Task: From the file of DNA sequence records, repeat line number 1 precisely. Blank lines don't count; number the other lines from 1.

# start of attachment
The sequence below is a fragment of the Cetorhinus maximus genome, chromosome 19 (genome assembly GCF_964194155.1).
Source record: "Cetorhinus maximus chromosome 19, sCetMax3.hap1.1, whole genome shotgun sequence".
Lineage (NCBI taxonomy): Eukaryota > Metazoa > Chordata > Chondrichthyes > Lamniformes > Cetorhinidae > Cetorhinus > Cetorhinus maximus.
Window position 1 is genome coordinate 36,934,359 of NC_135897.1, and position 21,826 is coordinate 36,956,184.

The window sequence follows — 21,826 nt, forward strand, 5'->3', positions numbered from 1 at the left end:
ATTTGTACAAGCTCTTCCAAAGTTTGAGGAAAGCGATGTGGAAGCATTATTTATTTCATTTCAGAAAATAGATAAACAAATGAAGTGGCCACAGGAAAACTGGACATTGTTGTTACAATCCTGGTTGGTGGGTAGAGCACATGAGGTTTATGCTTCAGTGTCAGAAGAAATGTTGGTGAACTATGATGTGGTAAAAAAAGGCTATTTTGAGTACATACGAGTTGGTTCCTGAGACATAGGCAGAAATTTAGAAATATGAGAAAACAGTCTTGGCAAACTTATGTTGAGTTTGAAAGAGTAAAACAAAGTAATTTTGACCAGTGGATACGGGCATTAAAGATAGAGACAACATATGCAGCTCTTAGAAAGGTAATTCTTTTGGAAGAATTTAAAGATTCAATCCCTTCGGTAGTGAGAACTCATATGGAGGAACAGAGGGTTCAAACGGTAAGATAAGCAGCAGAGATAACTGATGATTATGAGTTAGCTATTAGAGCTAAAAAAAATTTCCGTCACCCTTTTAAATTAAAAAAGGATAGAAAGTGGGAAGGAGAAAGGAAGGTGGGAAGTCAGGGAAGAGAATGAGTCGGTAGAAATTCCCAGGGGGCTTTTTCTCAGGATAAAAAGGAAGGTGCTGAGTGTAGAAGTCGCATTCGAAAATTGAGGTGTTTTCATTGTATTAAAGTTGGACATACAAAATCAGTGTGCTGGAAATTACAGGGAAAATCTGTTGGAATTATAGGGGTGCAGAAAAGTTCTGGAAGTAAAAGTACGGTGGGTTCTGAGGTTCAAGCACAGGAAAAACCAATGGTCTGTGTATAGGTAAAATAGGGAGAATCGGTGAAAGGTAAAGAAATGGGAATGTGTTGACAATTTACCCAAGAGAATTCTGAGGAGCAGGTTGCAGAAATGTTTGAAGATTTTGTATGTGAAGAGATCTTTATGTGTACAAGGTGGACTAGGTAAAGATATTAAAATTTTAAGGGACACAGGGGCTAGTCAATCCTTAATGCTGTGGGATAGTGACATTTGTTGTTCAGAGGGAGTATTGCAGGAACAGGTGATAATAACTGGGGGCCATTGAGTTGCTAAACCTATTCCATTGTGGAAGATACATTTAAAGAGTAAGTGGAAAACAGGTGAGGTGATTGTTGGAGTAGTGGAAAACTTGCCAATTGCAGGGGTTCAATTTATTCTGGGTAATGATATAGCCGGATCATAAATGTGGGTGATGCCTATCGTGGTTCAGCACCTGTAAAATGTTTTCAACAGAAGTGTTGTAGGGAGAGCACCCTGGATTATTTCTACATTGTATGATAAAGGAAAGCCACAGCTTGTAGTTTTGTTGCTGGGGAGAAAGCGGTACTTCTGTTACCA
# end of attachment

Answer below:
The sequence below is a fragment of the Cetorhinus maximus genome, chromosome 19 (genome assembly GCF_964194155.1).